I was so thrilled to discover you included Norman Rockwell. SO many can relate to the feel-good small town atmospheres captured in so many of his paintings. He truly encompassed the feel of baseball and apple pie of American culture, particularly capturing the war years as well.

      Great article.

    • Kenja profile image

      Ken Taub 4 years ago from Long Island, NY

      Lesa and I love Parrish; so nice to see his work once again. Did not know his painting had sold for so much, and surely did not know about the RI Museum of Illustration. Have to get there one day, maybe this summer or fall. Fine hub -- and nicely illustrated! Ken

    • ruthieonart profile image

      ruthieonart 4 years ago from Plano, Texas

      I always loved the artist and their work.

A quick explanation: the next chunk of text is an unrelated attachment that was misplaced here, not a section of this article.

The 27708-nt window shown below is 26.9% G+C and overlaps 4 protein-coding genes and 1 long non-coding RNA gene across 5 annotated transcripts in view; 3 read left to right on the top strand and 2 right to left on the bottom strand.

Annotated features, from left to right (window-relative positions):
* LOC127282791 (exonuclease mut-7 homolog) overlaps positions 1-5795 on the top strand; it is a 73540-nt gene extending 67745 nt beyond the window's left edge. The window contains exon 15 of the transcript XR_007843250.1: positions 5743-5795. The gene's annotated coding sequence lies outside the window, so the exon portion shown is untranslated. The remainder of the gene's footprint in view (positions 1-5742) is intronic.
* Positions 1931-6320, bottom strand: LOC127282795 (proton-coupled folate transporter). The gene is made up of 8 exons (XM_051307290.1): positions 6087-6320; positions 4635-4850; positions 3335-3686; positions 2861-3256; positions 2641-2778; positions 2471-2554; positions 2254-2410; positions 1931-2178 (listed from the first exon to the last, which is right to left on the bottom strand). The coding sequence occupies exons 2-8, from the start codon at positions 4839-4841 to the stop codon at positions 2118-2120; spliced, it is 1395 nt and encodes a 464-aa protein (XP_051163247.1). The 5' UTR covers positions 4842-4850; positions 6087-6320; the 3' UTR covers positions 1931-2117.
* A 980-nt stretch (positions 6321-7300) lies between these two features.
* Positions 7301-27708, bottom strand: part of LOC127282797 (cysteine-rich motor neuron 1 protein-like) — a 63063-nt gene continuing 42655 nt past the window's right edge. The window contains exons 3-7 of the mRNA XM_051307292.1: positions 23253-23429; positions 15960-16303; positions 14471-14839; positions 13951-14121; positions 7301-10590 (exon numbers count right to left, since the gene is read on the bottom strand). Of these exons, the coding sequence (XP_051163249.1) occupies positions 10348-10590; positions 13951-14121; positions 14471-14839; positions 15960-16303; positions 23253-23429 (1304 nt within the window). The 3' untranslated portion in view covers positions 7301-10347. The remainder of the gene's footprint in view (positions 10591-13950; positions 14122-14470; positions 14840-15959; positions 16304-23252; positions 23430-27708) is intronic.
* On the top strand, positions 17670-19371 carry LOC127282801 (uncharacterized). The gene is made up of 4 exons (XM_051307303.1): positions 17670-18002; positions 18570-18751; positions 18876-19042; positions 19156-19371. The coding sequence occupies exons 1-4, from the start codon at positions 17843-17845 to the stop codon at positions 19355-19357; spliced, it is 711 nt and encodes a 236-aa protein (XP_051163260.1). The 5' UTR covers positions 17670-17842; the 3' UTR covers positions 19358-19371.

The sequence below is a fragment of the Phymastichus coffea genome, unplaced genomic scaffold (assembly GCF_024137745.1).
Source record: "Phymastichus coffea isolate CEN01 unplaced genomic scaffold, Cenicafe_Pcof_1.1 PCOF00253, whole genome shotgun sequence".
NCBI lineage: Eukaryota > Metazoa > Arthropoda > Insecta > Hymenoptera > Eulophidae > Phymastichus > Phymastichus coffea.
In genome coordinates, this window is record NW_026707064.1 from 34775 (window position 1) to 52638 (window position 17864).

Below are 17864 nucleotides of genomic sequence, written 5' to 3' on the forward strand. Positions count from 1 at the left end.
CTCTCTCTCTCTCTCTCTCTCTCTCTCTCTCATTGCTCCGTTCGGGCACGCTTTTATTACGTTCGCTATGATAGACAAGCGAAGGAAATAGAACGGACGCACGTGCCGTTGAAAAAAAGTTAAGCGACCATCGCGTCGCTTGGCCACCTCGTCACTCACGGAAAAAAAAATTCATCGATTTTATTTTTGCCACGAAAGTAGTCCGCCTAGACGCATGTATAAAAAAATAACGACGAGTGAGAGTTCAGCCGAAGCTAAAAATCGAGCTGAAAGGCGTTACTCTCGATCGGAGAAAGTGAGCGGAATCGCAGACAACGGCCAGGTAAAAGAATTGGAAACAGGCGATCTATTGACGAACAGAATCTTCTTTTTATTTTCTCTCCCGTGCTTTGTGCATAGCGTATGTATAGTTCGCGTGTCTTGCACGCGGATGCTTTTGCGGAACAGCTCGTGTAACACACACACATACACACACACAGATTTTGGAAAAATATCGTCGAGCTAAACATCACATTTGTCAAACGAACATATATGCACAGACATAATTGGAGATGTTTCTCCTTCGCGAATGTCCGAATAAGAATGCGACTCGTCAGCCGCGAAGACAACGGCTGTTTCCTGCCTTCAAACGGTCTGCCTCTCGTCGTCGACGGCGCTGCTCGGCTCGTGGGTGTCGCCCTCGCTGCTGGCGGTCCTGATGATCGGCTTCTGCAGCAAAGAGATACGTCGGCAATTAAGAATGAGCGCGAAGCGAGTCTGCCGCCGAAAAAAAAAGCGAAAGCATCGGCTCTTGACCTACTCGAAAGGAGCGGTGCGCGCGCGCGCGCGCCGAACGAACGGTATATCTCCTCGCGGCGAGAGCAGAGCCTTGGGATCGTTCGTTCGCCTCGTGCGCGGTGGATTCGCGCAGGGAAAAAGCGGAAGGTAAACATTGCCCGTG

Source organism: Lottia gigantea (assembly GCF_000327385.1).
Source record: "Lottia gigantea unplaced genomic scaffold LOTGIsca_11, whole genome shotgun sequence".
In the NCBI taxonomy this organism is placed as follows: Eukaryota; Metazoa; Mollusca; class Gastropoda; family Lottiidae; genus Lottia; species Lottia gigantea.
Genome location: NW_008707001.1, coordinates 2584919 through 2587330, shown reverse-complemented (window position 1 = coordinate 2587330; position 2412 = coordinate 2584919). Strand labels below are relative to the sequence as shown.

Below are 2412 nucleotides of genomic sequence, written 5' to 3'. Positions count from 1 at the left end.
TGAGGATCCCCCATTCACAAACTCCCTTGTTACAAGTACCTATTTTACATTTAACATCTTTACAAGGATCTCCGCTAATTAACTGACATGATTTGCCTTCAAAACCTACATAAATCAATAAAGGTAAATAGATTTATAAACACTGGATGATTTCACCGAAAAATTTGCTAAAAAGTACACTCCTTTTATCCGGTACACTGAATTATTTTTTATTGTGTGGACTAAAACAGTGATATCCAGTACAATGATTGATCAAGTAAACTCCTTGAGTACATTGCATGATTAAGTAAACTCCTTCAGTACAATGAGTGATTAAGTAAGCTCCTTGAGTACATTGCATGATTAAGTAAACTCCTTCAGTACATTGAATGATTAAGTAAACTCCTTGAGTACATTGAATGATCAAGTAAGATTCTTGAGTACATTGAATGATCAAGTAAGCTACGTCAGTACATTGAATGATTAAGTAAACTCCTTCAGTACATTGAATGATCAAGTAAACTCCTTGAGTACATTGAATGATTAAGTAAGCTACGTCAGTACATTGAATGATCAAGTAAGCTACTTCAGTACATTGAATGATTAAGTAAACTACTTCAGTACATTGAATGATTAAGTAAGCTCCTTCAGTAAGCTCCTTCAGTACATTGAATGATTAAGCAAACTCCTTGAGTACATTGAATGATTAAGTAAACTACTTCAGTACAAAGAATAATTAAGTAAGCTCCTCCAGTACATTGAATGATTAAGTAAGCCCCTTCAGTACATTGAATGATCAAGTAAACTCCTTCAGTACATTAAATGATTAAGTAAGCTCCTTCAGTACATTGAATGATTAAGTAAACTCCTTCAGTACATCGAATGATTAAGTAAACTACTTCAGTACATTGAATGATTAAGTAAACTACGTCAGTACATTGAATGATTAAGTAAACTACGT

• rfmoran profile image

      Russ Moran - The Write Stuff 4 years ago from Long Island, New York

      Thanks Bill. The SEP was like an old friend

    • purl3agony profile image

      Donna Herron 4 years ago from USA

      Great hub. I love Maxfield Parrish's work. It's interesting to remember that in the 1920's to 1940's, a lot of middle class homes had Parrish prints hanging on the walls. Rockwell, Parrish, and Wyeth were definitely household names during their careers. Thanks for sharing!

    • billybuc profile image

      Bill Holland 4 years ago from Olympia, WA

      Great examples here, Russ! I used to love the Saturday Evening Post...who wouldn't, right? Americana at its best my friend.